All Go

DOWN Nusa Dua way, things are clicking. And it’s not just the light switches when PLN occasionally remembers that its job is to provide electricity. The Diary was there the other day – for a Balinese wedding reception which was immense fun – and spotted a new Japanese restaurant on Jl Raya Nusa Dua Selatan, just by the entrance to the manicured BTDC hotels and golf club precinct.
It is built in a style reminiscent of a Japanese country inn. When we called in, attracted by its ironwood timberwork and low lighting, it was having its “soft opening”. The grand one had been set for some time after Galungan, we gather. It looks a picture; and the menu is attractive.
Mushasi is now on The Diary’s lengthening list of Dining Places to Be Visited.

Eat Up

BALI has two entries in the list of Asia's top 10 restaurants in the latest issue of The Miele Guide, another of those interminable cycles of self-congratulation with which the glossy sector of the international and local media so concerns itself.
Mozaic and Ku De Ta ranked sixth and ninth in the second edition of The Miele Guide, which was launched recently – with all the desired bells and whistles and in the presence, assumed to be desirable, of the A List names deemed suitable for the plush ambience of The Fullerton Hotel in Singapore.
According to The Miele Guide, Asia’s two best restaurants are still L'Atelier de Joel Robuchon in Hong Kong and Iggy's in Singapore. This year, though, in another circular movement, they swapped places, with L'Atelier claiming pole position for the bragging race.
It would be nice to ignore these sorts of awards. But marketing being what it is, you can’t.

Gotta Giggle

WE all need a little laugh now and again. Newspaper readers are no different in that respect. Neither, for that matter, are newspaper diarists. The perils of becoming humourless, fixated on seriousness, of turning into yet another foot soldier in the regiments of Ernests and Ernestines who blight their lives and those of others by fixating on issues because this makes them feel important, are plain enough. Life gives you lines on your face. It’s better to make them laugh lines.
For this reason The Diary was happy to see a little tale the other day – it surfaced in the local Indonesian language media – about the septuagenarian grandpa caught in flagrante (well, nearly) in an Amlapura brothel. Gosh, The Diary has been to Amlapura many times – it’s a lovely little town – and has never yet seen a house of ill repute.
It seems the police decided on this particular day to pay a visit to a certain establishment. As you might imagine, persons on the premises for the activities offered therein fled helter-skelter. But one old chap stayed put. He was finally persuaded to emerge from behind a locked door, along with his companion in victimless crime. He had with him a condom, apparently coloured orange (for added zest, no doubt). It was, he told the law enforcers gathered at the lintel, unused.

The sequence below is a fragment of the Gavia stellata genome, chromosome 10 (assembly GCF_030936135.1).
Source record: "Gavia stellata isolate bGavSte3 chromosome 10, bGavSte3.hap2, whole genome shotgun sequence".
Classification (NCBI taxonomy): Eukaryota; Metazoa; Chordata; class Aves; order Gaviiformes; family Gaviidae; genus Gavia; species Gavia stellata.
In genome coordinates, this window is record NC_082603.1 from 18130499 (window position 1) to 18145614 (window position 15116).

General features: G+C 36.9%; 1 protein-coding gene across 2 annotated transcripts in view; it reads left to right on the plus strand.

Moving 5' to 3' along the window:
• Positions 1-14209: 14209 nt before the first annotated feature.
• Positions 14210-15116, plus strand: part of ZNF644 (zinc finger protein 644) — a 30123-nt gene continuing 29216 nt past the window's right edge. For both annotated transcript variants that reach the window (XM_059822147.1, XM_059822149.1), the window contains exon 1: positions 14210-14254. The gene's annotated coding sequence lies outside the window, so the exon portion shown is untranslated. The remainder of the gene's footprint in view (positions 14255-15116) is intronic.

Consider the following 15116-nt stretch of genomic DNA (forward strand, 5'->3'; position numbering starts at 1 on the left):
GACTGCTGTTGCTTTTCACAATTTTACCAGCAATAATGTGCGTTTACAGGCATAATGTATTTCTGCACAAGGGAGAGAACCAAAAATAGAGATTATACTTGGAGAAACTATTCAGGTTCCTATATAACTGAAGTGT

Donkey Vote

IN poor, benighted Gaza, where Arab politics and Israeli bastardry have combined to create hell on earth, the zoos are doing it tough too. Many of the exotic animals have died – the result either of the violence associated with acts of war or of the general deprivation Israel’s blockade has produced – and among them, the zebras.
But one zoo, we hear, has come up with a novel way to present local school children with the famously striped horse-like creature of the African veldt. They’ve painted donkeys in zebra stripes – very well too, it seems – and trot these out when visitors come to experience the wild creatures of Elsewhere. Apparently not only the children are fooled. Some of their teachers make asses of themselves as well.

Hector's Diary appears, as Scratchings From the Cage Floor - The Bali Times Diary, in the print edition of the newspaper every Friday. The Bali Times is at

1 comment:

  1. Ha, mostly we residents of said isle would not be seen dead at the beautiful setting but depressing and depressingly over-priced KuDeTa. The drinks are average and the food, even the once attractive brunch leaves an awful lot to be desired, especially when placed next to so many better places in the higher end of Bali's culinary market. One wonders who judges these things, do they work off press relases or offers of free nights out at Bounty or Double Six. Have they been there? There are reason to doubt it, unless ones idea of joy is endless wannbe property developers from Perth or loud families from Jakarta sharing a single main and an iced tea.